Activities For Aussie Poms

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Introduction

The Aussie Pom is a hybrid dog (Australian Shepherd and Pomeranian) who has the sweetest temperament and is one of the smartest dogs you will ever know. They are devoted companions and like to be part of the family. They will readily join in games, traipse alongside you on a walk, or sit and chill as long as you are with them. They do have a lot of energy and like to have room to move in, so a yard is important for this dog. Plan on taking this dog on regular walks, not just a stroll, but a workout walk! A tired dog won't get into as much mischief as one that is full of beans. Games or activities can range from a simple walk around your neighborhood to day trips to the beach, an obstacle course, puzzles or games adapted from everyday life. Playing games with your beloved pet is a way of giving them quality time, to indulge in training your dog so that they can be the best they can be. The most important thing is that it be fun! 

Treibball

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Any Day
Moderate
Hard
30 - 60 min
Items needed
Several heavy duty large balls
Thick rope
Brightly coloured yarn
Treats
Activity description

Treibball is a fairly new dog sport that is ideal for herding dogs who don't have a flock of sheep to practice on. This game is ideal for the Australian Shepherd, part of your Aussie Pom heritage. The challenge is to work with your dog as a team, and teach them to 'herd' the balls along a course and corral them in a 'pen' marked out by rope or cord. They have to nudge each ball along, moving them all as one towards the pen. Once they have mastered moving the herd, then you can add an obstacle or two such as a box, that they have to move the flock around. This game develops mental focus, concentration, and teamwork as you guide them to go left or right, or whatever. It's a ton of fun, and strangely satisfying for both dog and owner. Treibball is German for Driving Ball, which is an apt description. 

Step
1
Assemble herd and course
You will need to get nine large, heavy duty balls together - these are the sheep. Inflatable exercise balls are ideal. Form them into a triangular pattern with the lead ball at the front of the triangle. Design the course using brightly colored yarn or rope to show the pathway. At the end of the course, make a square out of the rope or yarn, which will be the pen that the herd will be driven into.
Step
2
Let the Treibball begin
Give your dog instructions and help them at first to move the balls along. Once they move one, call them to another so that they get the idea to move all as a whole. They have to nudge them with their muzzle to move them. Direct them to the left, then right, then to move that stubborn front one towards the pen. There is always one sheep, we mean ball, that is stubborn.
Step
3
Through the gate
A real team effort will be needed to move all the balls along the course, without going off track. If one ball escapes, get your dog to herd it back. Delicately maneuver them through the gate of the pen, - don't let that feisty old matriarch sheep, oops we mean ball, cause a stampede. Then once they are in, celebrate! Give that heading dog of yours a great hug, huge praise and a well earned treat. Good work to you both.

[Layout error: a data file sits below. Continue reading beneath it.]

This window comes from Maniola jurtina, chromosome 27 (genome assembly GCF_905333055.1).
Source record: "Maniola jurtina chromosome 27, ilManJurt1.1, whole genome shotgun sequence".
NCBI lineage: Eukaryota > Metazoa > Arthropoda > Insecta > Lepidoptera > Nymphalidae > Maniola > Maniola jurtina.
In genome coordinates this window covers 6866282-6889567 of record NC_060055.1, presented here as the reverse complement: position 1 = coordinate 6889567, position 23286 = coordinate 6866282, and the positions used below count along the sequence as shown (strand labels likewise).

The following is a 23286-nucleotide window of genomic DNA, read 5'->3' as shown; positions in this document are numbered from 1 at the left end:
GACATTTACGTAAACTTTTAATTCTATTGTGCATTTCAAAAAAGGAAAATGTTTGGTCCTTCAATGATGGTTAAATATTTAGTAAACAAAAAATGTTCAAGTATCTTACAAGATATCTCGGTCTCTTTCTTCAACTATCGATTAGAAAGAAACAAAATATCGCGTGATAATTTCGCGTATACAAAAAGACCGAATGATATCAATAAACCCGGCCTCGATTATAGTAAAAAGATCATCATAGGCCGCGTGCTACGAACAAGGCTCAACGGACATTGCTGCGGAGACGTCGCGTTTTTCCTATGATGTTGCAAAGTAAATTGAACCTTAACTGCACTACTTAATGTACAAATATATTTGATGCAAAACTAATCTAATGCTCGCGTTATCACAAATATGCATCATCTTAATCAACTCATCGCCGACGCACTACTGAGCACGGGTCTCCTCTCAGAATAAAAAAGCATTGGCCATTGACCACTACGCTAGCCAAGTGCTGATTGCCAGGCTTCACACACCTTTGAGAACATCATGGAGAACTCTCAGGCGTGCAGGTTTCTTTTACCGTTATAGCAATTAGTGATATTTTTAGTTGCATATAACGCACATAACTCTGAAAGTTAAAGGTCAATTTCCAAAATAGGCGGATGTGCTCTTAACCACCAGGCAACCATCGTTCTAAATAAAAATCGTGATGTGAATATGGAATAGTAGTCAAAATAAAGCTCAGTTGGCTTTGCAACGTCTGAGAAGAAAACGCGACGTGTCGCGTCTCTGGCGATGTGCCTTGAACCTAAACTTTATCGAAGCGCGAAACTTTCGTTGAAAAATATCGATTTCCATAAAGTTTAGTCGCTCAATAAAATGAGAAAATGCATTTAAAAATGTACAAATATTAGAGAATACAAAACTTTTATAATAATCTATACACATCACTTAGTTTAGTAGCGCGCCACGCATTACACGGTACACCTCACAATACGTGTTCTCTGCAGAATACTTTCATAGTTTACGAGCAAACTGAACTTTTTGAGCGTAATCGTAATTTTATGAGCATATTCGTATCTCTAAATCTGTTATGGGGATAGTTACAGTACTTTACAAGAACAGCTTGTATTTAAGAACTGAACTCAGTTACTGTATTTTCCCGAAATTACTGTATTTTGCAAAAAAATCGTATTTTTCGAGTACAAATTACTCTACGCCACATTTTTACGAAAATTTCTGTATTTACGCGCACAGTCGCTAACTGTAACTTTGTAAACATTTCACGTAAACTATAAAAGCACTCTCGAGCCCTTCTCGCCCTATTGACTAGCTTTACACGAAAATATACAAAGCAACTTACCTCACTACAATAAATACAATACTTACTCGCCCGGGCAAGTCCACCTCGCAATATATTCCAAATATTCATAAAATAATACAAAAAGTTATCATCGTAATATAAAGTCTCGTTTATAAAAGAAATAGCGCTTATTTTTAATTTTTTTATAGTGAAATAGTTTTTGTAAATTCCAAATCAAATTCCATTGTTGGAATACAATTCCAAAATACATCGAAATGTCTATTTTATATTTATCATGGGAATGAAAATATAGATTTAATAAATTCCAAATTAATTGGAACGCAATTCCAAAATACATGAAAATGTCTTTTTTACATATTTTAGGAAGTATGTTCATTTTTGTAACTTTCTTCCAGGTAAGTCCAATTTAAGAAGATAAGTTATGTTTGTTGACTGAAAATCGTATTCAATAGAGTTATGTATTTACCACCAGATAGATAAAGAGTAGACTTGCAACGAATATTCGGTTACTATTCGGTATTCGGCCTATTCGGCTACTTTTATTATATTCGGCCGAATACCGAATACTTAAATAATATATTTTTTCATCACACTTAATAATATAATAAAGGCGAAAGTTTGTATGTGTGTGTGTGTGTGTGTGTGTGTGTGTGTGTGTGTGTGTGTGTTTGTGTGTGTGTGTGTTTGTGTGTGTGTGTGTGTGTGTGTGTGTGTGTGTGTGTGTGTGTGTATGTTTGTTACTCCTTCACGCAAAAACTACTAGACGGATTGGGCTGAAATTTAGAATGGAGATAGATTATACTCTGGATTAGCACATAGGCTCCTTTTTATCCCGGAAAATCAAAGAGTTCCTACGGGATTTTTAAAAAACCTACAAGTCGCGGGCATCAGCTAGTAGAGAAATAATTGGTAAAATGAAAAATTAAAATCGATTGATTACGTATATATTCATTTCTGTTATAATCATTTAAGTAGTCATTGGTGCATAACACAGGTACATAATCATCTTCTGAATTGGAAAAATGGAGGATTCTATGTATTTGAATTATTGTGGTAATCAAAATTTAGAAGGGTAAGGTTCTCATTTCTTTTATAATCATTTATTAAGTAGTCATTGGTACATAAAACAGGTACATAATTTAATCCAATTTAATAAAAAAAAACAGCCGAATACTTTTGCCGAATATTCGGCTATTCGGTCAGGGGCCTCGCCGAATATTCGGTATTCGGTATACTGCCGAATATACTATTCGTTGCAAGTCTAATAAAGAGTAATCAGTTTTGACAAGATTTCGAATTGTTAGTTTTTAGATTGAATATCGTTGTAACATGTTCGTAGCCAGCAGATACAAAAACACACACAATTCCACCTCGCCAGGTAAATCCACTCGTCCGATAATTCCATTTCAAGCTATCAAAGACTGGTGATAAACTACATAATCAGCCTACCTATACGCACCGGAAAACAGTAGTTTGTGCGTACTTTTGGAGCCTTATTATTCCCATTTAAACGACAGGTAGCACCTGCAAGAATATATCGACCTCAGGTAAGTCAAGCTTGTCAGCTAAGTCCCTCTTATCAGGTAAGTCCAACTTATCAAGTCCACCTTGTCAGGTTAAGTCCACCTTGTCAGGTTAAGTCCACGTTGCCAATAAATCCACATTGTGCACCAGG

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Doggie in the Middle

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Any Day
Cheap
Normal
30 - 60 min
Items needed
Ball
Two or three people
Soft toy
Treats
Activity description

Doggie in the middle is a simple and easy game to play, which your Aussie Pom will love. It involves three people sitting on the floor and rolling a ball to each other. It does sound boring, but when you add your dog in the middle, well that takes the game up several notches. Your dog will love to chase the ball, and to be the center of attention - well, what self respecting dog doesn't want that? The idea is to prevent your dog from stealing the ball. The faster you move the ball, the faster your dog will go. But when they win the ball, they are to return it to you for a treat and everyone claps and praises your proud pooch. This game is ideal for wet days when the weather traps you indoors.

Step
1
In the beginning
If you have children who are bored, enlist them to help you play this game. Make sure they know the rules of the game before starting. Sit several feet apart facing each other. The greater the space, the more running your dog will have to do. Get everyone in place, then call on the dog to join.
Step
2
Bring in the ball thief
Bring your dog into the game by rolling the ball to another person and telling your dog to 'get it'. Let them have a couple of easy wins, then speed it up and make them work harder. Having three people means you can switch directions more, but two players can still make it fun. Your dog will make it their mission to steal the ball. Just make sure they give it back after a few victory chews. The treat will encourage them.
Step
3
Adding variety
You can change it from rolling a ball to throwing a soft toy to each other. Your dog then has to jump and leap to intercept it. If you are inside, be careful where you throw the toy to avoid damaging items in the home. Keep the throws low and controlled. The idea is to keep your dog focused and active, wearing off some energy while teaching them how to chase, catch, drop and leave the ball or toy. All great training and good fun.